While global markets have brushed aside concerns related to crude prices, smaller-than-expected rise in corporate earnings weighed on investors
The local market is likely to open on a flat-to-positive basis on mixed cues from the global arena. Wall Street closed flat overnight as investors resorted to profit booking after good gains in the previous week. Markets in Asia were mostly lower in early trade on Tuesday ahead of the earnings season and radiation concerns in Japan. The SGX Nifty was five points higher at 5,953 over its previous close of 5,948.
The domestic market opened higher yesterday after taking a breather on Friday, supported by positive global cues. The Sensex opened 54 points higher at 19,474 and the Nifty at 5,842, up 16 points over its previous close. Last week's gains induced investors to indulge in profit booking with the indices touching the day's lows at around 10.45am. The Sensex lost 25 points from its opening level to touch 19,449 at its intra-day low, while the Nifty fell nine points from its opening to 5833.
A fresh bout of buying led the indices higher in noon trade. The benchmarks touched the day's high around 2.45pm, with the Sensex gaining 310 points at 19,730 and the Nifty up 93 points at 5919. While the indices pared some of these gains, they end with highly substantial gains. The Sensex closed at 19,702, up 281 points and the Nifty closed with gains of 82 points at 5,908. We now expect the Sensex to hit 20,000 before hitting a short-term barrier; Nifty will hit 6,000.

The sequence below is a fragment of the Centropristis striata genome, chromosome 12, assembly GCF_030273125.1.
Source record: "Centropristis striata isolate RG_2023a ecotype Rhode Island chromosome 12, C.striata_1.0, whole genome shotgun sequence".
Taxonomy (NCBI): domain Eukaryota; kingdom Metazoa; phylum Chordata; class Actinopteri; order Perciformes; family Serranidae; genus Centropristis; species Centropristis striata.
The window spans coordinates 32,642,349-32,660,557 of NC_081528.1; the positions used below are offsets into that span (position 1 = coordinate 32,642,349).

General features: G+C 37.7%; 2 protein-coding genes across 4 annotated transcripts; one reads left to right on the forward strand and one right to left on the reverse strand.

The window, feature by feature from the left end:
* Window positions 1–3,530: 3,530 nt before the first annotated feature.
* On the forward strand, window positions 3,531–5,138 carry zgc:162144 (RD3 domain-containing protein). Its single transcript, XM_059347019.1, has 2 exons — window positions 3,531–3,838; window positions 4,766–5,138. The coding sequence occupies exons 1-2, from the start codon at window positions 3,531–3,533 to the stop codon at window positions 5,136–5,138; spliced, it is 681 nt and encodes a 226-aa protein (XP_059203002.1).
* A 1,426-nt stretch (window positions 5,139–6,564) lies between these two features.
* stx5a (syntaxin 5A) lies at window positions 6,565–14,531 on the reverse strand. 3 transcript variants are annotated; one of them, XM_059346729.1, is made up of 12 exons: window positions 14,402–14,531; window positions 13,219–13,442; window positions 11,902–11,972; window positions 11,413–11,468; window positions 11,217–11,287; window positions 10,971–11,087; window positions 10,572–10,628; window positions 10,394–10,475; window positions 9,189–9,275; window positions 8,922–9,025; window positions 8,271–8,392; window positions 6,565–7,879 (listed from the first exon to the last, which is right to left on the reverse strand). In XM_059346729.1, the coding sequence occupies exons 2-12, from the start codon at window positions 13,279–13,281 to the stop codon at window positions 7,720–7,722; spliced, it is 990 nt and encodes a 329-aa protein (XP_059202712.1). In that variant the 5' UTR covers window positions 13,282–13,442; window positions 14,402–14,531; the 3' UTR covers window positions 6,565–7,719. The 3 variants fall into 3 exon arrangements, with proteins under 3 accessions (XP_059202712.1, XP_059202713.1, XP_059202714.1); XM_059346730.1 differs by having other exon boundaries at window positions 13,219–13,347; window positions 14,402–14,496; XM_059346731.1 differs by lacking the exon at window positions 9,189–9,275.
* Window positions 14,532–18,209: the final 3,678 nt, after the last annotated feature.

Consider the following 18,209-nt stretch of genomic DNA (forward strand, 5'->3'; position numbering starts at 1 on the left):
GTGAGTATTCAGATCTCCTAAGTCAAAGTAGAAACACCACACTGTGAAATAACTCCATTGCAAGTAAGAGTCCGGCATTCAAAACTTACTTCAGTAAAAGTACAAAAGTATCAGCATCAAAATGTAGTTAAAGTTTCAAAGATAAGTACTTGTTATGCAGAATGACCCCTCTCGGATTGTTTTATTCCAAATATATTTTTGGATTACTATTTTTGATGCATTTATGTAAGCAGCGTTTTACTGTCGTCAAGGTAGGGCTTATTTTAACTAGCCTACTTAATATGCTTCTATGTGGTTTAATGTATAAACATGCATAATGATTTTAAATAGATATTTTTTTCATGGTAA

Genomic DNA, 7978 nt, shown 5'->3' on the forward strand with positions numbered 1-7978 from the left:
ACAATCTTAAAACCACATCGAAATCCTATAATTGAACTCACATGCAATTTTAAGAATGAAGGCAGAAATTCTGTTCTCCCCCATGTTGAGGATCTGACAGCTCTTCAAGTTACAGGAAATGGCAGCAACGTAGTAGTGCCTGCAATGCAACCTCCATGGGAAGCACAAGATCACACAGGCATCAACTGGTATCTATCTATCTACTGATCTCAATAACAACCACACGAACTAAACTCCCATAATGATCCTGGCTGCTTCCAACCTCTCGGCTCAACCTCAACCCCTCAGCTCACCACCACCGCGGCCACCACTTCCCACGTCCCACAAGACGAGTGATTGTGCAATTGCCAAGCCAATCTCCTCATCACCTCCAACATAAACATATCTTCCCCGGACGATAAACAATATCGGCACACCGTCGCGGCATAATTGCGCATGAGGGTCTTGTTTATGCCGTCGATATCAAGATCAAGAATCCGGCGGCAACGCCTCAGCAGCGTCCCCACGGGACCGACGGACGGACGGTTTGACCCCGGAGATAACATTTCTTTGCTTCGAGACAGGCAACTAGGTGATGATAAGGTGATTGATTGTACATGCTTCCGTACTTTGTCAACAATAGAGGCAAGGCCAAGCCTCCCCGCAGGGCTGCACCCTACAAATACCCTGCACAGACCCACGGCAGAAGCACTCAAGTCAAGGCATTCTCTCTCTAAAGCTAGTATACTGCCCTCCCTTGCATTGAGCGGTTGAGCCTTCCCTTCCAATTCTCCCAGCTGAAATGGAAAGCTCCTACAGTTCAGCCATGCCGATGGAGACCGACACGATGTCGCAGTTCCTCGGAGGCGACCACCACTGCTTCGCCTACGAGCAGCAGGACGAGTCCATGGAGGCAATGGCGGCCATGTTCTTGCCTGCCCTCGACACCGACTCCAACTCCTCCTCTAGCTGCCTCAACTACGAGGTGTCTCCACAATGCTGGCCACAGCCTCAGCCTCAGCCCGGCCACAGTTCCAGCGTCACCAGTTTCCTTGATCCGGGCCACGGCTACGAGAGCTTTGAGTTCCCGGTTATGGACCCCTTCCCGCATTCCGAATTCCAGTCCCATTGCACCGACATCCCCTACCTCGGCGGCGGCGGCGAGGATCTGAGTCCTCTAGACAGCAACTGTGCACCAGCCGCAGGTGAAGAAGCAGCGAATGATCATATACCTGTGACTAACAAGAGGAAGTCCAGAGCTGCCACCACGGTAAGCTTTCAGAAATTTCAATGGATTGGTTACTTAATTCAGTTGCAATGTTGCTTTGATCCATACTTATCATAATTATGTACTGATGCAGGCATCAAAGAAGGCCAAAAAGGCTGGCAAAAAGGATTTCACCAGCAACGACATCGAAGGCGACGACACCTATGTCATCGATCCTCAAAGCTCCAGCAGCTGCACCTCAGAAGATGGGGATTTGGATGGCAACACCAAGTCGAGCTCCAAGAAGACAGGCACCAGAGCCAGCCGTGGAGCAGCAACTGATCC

Markets in the US closed flat on Monday on profit booking, despite announcements of corporate deals. After market hours, Texas Instruments said it plans to buy National Semiconductor for about $6.5 billion. Following the announcement, Texas Instruments' stock fell 1.8% in extended trade, while National Semiconductor's shares surged 73.4% to $24.39. Pfizer added 0.8% after the company sold its Capsugel unit to private-equity firm Kohlberg Kravis Roberts. BP’s US-listed shares advanced 0.5% after the UK oil company said it agreed to sell its ARCO Aluminium unit to a group of Japanese investors for $680 million in cash.
The Dow gained 23.31 points (0.19%) to settle at 12,400.03. The S&P 500 added 0.46 of a point (0.03%) at 1,332.87 while the Nasdaq fell 0.41 of a point (0.01%) at 2,789.19.
Markets in Asia were mostly down in early trade on Tuesday ahead of the earnings season and radiation concerns in Japan. Material stocks edged higher on firming commodity prices. A flat closing of the US markets on Monday gave little support to the regional markets. Markets in China, Hong Kong and Taiwan remained closed for a local holiday.
The Jakarta Composite declined 0.18%, the KLSE Composite shed 0.08%, the Nikkei 225 tanked 1.15% and the Seoul Composite fell 0.36%. On the other hand, the Straits Times was up 0.01% in early trade.
Back home, Edinburgh-based Cairn Energy will need to take consent of partner ONGC before selling its majority stake in its Indian unit to Vedanta, oil secretary S Sundareshan said on Monday.
The Cabinet Committee on Economic Affairs (CCEA) is likely to consider giving consent to Vedanta acquiring majority stake in Cairn India for $9.6 billion. Sundareshan hoped the Cabinet will soon take a decision on giving approval to the transaction.